The Stoic Writer: Ancient Wisdom for Modern Creativity

“Learn something new every day.” I’ve lived by this charge since graduating university more than a decade ago, determined not to let my brain atrophy amid the numbing routines of adulthood. Raw curiosity (and research for my novels) usually keeps me in good stead, but to supplement my cognitive nutrition, I always have a page-a-day nonfiction book on my nightstand. Having completed a few titles in the Intellectual Devotional series, I tried something different last year with Ryan Holiday and Stephen Hanselman’s The Daily Stoic, a highly approachable introduction to the ancient philosophy.

Like most people, I’d misunderstood the word “stoic” to mean unemotional toughness. But proper-noun Stoics don’t dismiss emotion. Instead they place it in a framework of reason, dealing candidly with the world and their role in it. The emphasis on rationality resonated with my nerdy analyst soul (and did more to tame my Irish temper than any of the various anger management approaches I’ve tried over the years). After finishing Holiday and Hanselman’s book, I read How To Think Like A Roman Emperor—which uses episodes from the life of adherent Marcus Aurelius to illustrate stoic principles—and started Marcus’ own Meditations.

Studying the Stoics transformed my perspective on many things, including writing. How could a bunch of Romans who died two thousand years ago offer any insight to the modern author? I’ve selected quotes that I found particularly relevant to my writer’s life, one from each of the three most frequently cited Stoics in Holiday’s book.

Even emperors have anxiety.

Today I escaped from anxiety. Or no, I discarded it, because it was within me, in my own perceptions — not outside.

Marcus Aurelius, Meditations

Writers are a notoriously anxious bunch. Is this story good enough? Will people like it? Am I just deluding myself about this whole creativity thing when I can barely clutch a crayon? Even the confident personalities among us suffer chronic doubt about their creative work. Marcus would probably have pointed out that such feelings don’t come from a negative review or a social media troll. They come from within ourselves. 

Does that make us weak? Just the opposite: it gives us the power to tear out those anxieties and toss them away like a bit of scrawl in a notebook. I frequently see writers pour out their insecurities on Twitter, begging for validation from the void. Reassurance might feel good for a bit, but why outsource your self-worth to others, whom you can’t control?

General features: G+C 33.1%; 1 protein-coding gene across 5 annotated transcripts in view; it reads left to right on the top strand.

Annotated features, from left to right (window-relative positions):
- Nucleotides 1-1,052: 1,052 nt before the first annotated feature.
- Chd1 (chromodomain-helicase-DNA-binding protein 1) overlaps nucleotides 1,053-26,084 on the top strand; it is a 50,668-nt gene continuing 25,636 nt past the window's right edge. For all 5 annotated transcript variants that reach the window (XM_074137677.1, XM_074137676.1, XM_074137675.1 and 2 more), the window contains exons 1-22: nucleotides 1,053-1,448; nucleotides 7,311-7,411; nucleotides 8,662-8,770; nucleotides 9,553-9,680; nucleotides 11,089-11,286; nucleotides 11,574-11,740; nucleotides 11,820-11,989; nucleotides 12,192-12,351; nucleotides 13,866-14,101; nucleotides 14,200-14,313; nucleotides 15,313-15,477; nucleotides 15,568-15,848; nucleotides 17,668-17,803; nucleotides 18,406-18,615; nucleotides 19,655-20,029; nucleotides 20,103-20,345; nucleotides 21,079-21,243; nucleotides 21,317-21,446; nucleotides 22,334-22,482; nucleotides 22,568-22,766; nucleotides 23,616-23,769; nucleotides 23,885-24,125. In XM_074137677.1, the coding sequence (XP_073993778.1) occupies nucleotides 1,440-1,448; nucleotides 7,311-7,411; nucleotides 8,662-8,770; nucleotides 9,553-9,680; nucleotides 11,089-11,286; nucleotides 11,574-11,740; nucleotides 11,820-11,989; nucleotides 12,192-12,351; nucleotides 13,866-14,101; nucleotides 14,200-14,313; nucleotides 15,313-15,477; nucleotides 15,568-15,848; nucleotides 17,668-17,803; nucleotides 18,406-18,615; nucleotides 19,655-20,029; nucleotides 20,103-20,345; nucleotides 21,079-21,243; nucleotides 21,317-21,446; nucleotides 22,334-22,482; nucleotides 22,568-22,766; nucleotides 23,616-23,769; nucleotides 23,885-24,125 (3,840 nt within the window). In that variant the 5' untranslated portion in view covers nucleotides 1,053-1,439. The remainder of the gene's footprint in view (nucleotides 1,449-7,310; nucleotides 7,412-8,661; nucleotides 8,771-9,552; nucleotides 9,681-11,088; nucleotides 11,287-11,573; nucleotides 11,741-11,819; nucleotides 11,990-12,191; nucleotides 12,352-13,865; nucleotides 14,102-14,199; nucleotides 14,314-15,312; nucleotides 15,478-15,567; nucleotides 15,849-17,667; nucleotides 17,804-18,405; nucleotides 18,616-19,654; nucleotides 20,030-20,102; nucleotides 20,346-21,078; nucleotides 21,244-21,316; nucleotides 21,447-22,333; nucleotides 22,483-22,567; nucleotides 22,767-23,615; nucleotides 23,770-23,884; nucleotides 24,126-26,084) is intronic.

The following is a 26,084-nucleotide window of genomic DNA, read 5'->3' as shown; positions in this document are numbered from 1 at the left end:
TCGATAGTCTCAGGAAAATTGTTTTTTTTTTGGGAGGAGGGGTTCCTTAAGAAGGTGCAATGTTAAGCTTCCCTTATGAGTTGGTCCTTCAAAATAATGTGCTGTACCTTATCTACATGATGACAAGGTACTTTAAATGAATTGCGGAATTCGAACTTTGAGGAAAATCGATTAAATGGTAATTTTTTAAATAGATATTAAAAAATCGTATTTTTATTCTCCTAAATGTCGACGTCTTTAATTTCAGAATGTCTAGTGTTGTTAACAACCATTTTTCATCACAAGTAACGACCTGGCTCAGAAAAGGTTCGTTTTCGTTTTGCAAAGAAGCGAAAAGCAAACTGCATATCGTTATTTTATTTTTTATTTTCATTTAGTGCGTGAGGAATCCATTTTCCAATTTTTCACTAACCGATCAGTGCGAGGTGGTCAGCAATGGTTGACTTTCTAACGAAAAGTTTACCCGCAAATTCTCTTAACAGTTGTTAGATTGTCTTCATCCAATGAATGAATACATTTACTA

We should always be asking ourselves: “Is this something that is, or is not, in my control?”

Epictetus

My recent hiatus wasn’t entirely about managing Major Life Events. It also arose from frustration with my publishing ambitions. Five years working to build my author platform through authentic engagement yielded scarcely any following. Although I invested all my free time in writing quality books (often to the neglect of other things), months passed without a single sale, while titles I considered inferior rocketed to popularity. And at my first author reading, the only people who showed up to listen were family. Disappointments piled up, breeding rage and despair.

Finally, through my Stoic studies, the epiphany came: I was fixating on factors outside my own control. Epictetus would tell me that I can’t control publishing trends, or reader opinions, or what editors are looking for this season when they review story submissions. Nor can I control what other authors do, whether it’s inimitable brilliance or derivative drivel. The only thing I control is my own work. Am I producing the best material I’m capable of at this point in my development? Am I improving my craft? Am I using my resources well? That’s all I can do. The rest isn’t up to me. Therefore, obsessing over it is a waste of time.

“People are frugal in guarding their personal property, but as soon as it comes to squandering time they are most wasteful of the one thing in which it is right to be stingy.”

Seneca

People gape when they find out I write books in the margins of my (often demanding) full-time job. “How do you find the time?” The answer emerges when conversation turns to the latest popular show or celebrity scandal, and I’m completely out of the loop. I have time to write because I choose not to expend those hours on other things less important to me.

A key theme in Stoicism is awareness of mortality. You’ve probably encountered this concept in the Latin phrase memento mori: remember that you will die. Sounds gloomy on the surface, but once you get comfortable with the idea, it’s invigorating. If you’re hit by a truck tomorrow, will you be satisfied with how you spent your time on Earth? Such perspective helps prioritize those precious minutes you don’t have to trade for paychecks. Rather than composing tweets about how little progress you’ve made on your manuscript, Seneca would encourage you to draft a few paragraphs. Time is your most valuable resource, so spend it wisely.

As we move into a new year, consider cultivating a little Stoicism in your creativity. Abandon that anxiety, stop agonizing over things you can’t control, and dedicate time to the most meaningful pursuits. The philosophers quoted here all preferred living their principles to pontificating about them, so for now, enough blogging: let’s get writing.

3 thoughts on “The Stoic Writer: Ancient Wisdom for Modern Creativity

Add yours

    1. Glad I’m not the only one! For me, a TV binge is like eating a whole bag of crisps: tasty while doing it, but afterwards I feel hollow and unsatisfied. Learning and loving, however, rarely leave me to regret the time spent.

      Liked by 1 person

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